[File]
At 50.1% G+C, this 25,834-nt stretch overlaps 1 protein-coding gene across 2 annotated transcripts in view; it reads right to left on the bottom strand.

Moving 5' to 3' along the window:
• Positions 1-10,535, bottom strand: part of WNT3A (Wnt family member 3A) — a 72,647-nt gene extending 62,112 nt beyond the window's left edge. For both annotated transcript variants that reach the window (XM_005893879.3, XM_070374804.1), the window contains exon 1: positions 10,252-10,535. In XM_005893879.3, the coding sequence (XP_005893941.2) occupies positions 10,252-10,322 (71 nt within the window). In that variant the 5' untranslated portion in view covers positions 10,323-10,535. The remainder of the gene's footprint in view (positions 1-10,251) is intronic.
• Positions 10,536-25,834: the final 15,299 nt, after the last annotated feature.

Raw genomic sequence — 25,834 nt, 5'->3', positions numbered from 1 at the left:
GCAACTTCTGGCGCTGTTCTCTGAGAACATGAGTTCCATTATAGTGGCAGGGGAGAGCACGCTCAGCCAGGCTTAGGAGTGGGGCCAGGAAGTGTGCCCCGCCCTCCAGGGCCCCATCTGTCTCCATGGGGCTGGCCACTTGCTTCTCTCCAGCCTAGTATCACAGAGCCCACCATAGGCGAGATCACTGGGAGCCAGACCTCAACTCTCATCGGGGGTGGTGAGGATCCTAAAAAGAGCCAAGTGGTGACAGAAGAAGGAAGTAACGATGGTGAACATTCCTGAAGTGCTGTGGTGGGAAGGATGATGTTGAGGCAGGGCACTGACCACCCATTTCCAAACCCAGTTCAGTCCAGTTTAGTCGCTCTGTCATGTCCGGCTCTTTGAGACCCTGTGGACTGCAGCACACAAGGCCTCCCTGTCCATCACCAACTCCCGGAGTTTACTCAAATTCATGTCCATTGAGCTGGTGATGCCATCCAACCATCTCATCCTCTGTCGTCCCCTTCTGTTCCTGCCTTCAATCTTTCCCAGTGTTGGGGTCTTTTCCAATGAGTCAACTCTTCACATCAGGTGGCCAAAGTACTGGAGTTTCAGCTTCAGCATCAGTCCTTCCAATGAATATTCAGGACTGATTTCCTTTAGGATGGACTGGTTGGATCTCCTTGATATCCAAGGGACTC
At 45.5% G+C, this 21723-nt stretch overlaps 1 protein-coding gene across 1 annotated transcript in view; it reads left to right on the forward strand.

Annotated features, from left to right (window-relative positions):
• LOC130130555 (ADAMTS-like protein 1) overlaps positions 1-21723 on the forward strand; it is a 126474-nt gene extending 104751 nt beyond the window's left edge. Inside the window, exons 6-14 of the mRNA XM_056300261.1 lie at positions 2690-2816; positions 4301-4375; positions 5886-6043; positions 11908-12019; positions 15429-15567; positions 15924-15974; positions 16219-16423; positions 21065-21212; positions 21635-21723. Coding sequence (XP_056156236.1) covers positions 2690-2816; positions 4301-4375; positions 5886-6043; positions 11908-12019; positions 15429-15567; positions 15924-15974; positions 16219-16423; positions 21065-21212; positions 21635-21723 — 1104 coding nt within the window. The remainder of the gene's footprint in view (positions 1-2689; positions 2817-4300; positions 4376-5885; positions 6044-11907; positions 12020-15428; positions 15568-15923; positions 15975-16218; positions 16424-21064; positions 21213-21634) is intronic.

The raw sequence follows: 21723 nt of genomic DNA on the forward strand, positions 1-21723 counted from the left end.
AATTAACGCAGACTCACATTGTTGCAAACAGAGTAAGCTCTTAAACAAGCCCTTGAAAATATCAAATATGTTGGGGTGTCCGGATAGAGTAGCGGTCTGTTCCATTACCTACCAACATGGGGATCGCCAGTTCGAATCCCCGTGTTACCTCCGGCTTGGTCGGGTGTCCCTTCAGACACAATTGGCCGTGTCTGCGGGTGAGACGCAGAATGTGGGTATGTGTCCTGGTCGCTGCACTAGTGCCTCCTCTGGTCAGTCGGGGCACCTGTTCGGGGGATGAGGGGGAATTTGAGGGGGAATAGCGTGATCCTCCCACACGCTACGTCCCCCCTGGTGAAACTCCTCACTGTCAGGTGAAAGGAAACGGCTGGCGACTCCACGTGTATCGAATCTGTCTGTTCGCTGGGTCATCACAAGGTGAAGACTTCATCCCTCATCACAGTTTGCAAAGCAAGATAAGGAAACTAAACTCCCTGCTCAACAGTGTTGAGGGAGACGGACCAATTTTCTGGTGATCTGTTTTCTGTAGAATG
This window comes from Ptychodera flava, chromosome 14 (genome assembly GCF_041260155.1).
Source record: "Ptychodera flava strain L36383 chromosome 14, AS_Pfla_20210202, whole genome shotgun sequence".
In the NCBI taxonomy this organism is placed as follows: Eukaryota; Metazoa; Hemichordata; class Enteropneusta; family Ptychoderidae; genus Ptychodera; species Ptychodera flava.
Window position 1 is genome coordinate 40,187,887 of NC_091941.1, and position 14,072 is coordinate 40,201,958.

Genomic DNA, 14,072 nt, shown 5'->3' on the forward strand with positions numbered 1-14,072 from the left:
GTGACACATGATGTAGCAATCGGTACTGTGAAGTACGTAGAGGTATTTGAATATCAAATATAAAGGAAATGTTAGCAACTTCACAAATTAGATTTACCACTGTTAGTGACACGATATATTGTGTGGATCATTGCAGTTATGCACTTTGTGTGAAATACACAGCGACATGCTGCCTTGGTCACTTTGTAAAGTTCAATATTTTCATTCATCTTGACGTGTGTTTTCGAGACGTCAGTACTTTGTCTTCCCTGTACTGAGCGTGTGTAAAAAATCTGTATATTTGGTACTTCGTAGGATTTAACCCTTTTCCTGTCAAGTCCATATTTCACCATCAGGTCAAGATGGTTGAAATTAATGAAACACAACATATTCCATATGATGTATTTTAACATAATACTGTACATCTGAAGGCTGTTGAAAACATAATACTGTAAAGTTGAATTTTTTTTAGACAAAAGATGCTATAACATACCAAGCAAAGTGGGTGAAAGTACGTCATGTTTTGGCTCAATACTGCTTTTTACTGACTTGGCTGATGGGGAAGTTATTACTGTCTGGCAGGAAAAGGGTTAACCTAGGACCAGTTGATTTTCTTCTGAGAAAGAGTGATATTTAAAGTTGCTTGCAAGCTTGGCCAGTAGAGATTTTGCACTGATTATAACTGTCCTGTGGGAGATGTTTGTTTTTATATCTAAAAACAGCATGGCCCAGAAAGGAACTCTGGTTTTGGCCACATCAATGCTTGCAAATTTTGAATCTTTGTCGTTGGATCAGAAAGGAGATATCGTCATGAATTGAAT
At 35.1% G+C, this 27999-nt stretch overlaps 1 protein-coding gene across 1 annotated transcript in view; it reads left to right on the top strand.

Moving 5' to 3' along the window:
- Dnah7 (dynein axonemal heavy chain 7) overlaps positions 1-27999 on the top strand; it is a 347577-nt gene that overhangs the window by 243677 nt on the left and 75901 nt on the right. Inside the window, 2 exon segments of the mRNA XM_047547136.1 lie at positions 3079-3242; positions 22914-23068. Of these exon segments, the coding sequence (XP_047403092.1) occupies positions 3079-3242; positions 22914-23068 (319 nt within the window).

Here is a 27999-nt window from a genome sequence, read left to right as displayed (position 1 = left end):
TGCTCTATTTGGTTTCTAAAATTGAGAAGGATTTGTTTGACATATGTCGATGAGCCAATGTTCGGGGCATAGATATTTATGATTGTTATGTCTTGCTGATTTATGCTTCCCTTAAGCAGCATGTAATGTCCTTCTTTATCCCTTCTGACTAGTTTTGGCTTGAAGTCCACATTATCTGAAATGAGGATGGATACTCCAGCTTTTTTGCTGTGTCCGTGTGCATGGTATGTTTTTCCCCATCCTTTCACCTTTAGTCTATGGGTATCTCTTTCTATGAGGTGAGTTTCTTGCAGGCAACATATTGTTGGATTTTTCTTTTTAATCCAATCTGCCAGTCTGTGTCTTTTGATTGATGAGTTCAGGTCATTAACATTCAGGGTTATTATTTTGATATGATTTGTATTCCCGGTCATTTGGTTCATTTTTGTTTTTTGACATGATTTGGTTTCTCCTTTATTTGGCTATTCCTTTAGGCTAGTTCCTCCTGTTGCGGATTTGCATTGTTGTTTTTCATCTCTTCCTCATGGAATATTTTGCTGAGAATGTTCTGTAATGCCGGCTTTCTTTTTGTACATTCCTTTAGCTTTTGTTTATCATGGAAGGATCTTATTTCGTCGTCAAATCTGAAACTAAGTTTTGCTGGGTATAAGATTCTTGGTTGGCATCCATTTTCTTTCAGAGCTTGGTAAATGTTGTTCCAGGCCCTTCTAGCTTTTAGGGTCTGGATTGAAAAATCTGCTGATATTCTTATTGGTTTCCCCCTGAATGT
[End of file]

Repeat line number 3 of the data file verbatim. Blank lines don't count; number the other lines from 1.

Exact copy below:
• Positions 1-10,535, bottom strand: part of WNT3A (Wnt family member 3A) — a 72,647-nt gene extending 62,112 nt beyond the window's left edge. For both annotated transcript variants that reach the window (XM_005893879.3, XM_070374804.1), the window contains exon 1: positions 10,252-10,535. In XM_005893879.3, the coding sequence (XP_005893941.2) occupies positions 10,252-10,322 (71 nt within the window). In that variant the 5' untranslated portion in view covers positions 10,323-10,535. The remainder of the gene's footprint in view (positions 1-10,251) is intronic.